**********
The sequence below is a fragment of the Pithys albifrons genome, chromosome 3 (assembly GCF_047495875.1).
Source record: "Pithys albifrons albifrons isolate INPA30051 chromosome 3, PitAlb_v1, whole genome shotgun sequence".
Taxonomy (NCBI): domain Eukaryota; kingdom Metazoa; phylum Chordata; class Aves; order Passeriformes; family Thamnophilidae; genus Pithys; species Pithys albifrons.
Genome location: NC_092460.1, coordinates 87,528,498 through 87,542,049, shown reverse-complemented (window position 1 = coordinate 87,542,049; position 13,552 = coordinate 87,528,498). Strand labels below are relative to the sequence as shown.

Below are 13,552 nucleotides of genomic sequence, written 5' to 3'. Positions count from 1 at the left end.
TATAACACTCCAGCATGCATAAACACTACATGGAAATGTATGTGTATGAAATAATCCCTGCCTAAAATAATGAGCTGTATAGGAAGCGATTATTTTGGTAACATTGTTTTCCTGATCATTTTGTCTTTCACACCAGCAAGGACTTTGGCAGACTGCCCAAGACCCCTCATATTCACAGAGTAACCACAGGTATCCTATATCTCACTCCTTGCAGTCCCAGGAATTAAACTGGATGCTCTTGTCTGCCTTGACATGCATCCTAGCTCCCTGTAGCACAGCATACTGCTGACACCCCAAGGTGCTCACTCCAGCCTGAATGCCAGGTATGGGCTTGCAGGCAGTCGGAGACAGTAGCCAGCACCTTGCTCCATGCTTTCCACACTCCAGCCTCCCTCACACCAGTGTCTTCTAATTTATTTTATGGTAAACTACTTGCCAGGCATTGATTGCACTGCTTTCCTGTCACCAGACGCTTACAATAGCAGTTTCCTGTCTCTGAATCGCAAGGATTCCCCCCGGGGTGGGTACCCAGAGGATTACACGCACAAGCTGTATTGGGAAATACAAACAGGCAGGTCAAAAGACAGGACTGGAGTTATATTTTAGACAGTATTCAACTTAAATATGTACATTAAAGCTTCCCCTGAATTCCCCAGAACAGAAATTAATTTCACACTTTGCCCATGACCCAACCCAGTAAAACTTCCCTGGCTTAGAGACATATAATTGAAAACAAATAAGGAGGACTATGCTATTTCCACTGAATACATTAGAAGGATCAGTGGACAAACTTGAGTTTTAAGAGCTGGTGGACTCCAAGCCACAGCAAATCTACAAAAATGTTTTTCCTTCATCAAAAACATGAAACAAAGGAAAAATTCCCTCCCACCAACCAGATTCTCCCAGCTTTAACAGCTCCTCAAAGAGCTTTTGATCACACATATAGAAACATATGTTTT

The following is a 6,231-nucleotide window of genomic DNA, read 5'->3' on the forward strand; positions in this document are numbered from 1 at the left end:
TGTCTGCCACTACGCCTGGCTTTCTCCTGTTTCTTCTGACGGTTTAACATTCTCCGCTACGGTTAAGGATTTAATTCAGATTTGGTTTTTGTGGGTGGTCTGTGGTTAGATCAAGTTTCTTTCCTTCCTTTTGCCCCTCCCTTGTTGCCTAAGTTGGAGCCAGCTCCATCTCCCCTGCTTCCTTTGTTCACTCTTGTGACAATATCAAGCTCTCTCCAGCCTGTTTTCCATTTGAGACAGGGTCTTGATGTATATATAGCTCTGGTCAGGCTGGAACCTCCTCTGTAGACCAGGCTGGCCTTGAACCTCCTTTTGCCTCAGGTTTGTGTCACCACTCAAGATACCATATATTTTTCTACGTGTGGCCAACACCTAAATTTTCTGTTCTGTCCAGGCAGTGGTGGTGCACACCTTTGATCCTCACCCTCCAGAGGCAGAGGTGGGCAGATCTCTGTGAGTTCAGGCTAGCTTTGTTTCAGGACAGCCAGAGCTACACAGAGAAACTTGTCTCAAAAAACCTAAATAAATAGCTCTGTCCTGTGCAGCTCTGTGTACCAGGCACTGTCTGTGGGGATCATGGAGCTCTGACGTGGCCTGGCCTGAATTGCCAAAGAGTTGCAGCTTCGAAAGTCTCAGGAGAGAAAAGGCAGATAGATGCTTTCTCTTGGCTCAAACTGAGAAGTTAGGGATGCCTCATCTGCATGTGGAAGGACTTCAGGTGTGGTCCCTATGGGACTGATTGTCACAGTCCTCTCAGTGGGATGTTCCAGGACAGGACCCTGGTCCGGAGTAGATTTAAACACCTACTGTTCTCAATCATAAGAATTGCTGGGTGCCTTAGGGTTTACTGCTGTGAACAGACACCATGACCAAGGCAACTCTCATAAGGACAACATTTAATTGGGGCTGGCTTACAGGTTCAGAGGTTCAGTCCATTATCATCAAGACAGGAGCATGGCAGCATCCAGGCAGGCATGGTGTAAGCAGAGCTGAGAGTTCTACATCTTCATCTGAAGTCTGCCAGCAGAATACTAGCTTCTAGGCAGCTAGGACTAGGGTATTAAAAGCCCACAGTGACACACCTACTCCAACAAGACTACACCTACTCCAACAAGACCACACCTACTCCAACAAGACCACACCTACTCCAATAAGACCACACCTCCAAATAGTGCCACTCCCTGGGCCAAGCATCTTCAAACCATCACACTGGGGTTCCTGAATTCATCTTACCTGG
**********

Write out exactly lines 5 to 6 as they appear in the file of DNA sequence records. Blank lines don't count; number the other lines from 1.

Below are 13,552 nucleotides of genomic sequence, written 5' to 3'. Positions count from 1 at the left end.
TATAACACTCCAGCATGCATAAACACTACATGGAAATGTATGTGTATGAAATAATCCCTGCCTAAAATAATGAGCTGTATAGGAAGCGATTATTTTGGTAACATTGTTTTCCTGATCATTTTGTCTTTCACACCAGCAAGGACTTTGGCAGACTGCCCAAGACCCCTCATATTCACAGAGTAACCACAGGTATCCTATATCTCACTCCTTGCAGTCCCAGGAATTAAACTGGATGCTCTTGTCTGCCTTGACATGCATCCTAGCTCCCTGTAGCACAGCATACTGCTGACACCCCAAGGTGCTCACTCCAGCCTGAATGCCAGGTATGGGCTTGCAGGCAGTCGGAGACAGTAGCCAGCACCTTGCTCCATGCTTTCCACACTCCAGCCTCCCTCACACCAGTGTCTTCTAATTTATTTTATGGTAAACTACTTGCCAGGCATTGATTGCACTGCTTTCCTGTCACCAGACGCTTACAATAGCAGTTTCCTGTCTCTGAATCGCAAGGATTCCCCCCGGGGTGGGTACCCAGAGGATTACACGCACAAGCTGTATTGGGAAATACAAACAGGCAGGTCAAAAGACAGGACTGGAGTTATATTTTAGACAGTATTCAACTTAAATATGTACATTAAAGCTTCCCCTGAATTCCCCAGAACAGAAATTAATTTCACACTTTGCCCATGACCCAACCCAGTAAAACTTCCCTGGCTTAGAGACATATAATTGAAAACAAATAAGGAGGACTATGCTATTTCCACTGAATACATTAGAAGGATCAGTGGACAAACTTGAGTTTTAAGAGCTGGTGGACTCCAAGCCACAGCAAATCTACAAAAATGTTTTTCCTTCATCAAAAACATGAAACAAAGGAAAAATTCCCTCCCACCAACCAGATTCTCCCAGCTTTAACAGCTCCTCAAAGAGCTTTTGATCACACATATAGAAACATATGTTTT